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Moss, Dori. "The Animated Persuader." PS: Political Science and Politics 40. (2007): 241–44. 
Added by: joachim (7/25/13, 11:07 AM)   
Resource type: Journal Article
Language: en: English
DOI: 10.1017/S1049096507070369
BibTeX citation key: Moss2007a
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Categories: General
Keywords: Caricature, Franklin. Benjamin, Randformen des Comics, Rhetoric, USA
Creators: Moss
Collection: PS: Political Science and Politics
Views: 15/516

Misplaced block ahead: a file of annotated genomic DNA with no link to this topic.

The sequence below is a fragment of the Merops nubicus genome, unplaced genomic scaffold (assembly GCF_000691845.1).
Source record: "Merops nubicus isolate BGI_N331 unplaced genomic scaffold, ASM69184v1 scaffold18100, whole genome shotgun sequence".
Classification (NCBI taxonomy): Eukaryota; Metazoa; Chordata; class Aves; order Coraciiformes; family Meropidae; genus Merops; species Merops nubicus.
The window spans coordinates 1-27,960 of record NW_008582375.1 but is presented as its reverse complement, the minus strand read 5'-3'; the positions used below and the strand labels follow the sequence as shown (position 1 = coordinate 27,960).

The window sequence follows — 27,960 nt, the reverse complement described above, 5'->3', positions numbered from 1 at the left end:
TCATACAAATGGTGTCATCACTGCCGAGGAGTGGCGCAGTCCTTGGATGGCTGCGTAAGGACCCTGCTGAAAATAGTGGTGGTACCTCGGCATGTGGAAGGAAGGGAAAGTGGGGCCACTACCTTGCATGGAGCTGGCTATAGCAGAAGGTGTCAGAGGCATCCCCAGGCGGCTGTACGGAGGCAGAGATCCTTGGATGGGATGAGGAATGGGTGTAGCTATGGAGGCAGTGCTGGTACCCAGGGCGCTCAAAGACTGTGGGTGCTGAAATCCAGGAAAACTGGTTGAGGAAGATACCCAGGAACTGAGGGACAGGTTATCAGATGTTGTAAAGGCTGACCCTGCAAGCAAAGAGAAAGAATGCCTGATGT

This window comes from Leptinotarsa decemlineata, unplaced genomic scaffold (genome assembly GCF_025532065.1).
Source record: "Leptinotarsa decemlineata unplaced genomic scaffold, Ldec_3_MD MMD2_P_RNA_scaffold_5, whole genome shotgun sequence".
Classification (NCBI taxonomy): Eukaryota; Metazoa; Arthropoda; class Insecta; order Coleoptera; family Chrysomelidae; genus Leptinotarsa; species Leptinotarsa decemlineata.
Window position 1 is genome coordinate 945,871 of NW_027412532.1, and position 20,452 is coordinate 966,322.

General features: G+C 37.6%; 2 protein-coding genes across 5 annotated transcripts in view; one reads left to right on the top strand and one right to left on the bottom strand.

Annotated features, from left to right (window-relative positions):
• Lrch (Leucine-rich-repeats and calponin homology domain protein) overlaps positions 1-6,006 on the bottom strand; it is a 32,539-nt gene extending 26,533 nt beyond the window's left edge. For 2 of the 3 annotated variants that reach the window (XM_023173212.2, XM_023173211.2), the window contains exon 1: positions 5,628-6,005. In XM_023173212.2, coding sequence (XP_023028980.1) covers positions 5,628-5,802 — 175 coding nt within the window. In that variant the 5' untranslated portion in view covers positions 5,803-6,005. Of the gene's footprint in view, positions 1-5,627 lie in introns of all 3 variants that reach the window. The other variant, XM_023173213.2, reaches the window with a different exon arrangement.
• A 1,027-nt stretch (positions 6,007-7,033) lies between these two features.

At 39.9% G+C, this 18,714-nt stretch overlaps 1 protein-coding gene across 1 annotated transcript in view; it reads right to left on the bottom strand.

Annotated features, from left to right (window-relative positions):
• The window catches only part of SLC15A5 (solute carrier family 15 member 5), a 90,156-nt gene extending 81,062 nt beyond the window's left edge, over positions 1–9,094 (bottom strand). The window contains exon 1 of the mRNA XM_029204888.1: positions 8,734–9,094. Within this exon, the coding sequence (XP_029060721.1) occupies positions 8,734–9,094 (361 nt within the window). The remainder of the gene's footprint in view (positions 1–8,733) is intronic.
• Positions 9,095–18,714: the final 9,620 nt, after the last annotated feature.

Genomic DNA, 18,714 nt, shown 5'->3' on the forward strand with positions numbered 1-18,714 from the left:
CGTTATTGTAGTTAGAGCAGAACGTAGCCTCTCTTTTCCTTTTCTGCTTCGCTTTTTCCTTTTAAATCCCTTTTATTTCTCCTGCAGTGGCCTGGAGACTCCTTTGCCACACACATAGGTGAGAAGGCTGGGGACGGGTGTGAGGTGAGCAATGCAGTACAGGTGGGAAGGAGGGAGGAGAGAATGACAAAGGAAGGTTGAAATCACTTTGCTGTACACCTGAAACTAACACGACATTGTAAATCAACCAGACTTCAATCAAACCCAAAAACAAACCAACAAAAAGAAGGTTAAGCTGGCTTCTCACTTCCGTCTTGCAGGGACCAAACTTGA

Media are not politically neutral and political cartoons are no exception. Political viewpoints can be made clear through explicit argumentation, and through the more implicit use of visual elements. One prominent example that unites argumentation with the visual to produce political persuasion is America’s first political cartoon, created by Benjamin Franklin in 1754, which frames the socio-political climate of the time with an image urging the British colonies to “Join, or Die” (Katz 2004, 44). The themes of political cartoons, despite technological progress, remain unaltered by way of their continual incorporation of “domestic politics, social themes and foreign affairs” (Kemnitz 1973, 83). While members of the academic community, such as Lester C. Olson (1987), support this connection between cartooning and persuasive rhetoric, there is much we don't know about how the persuasive arguments within political cartoons work.
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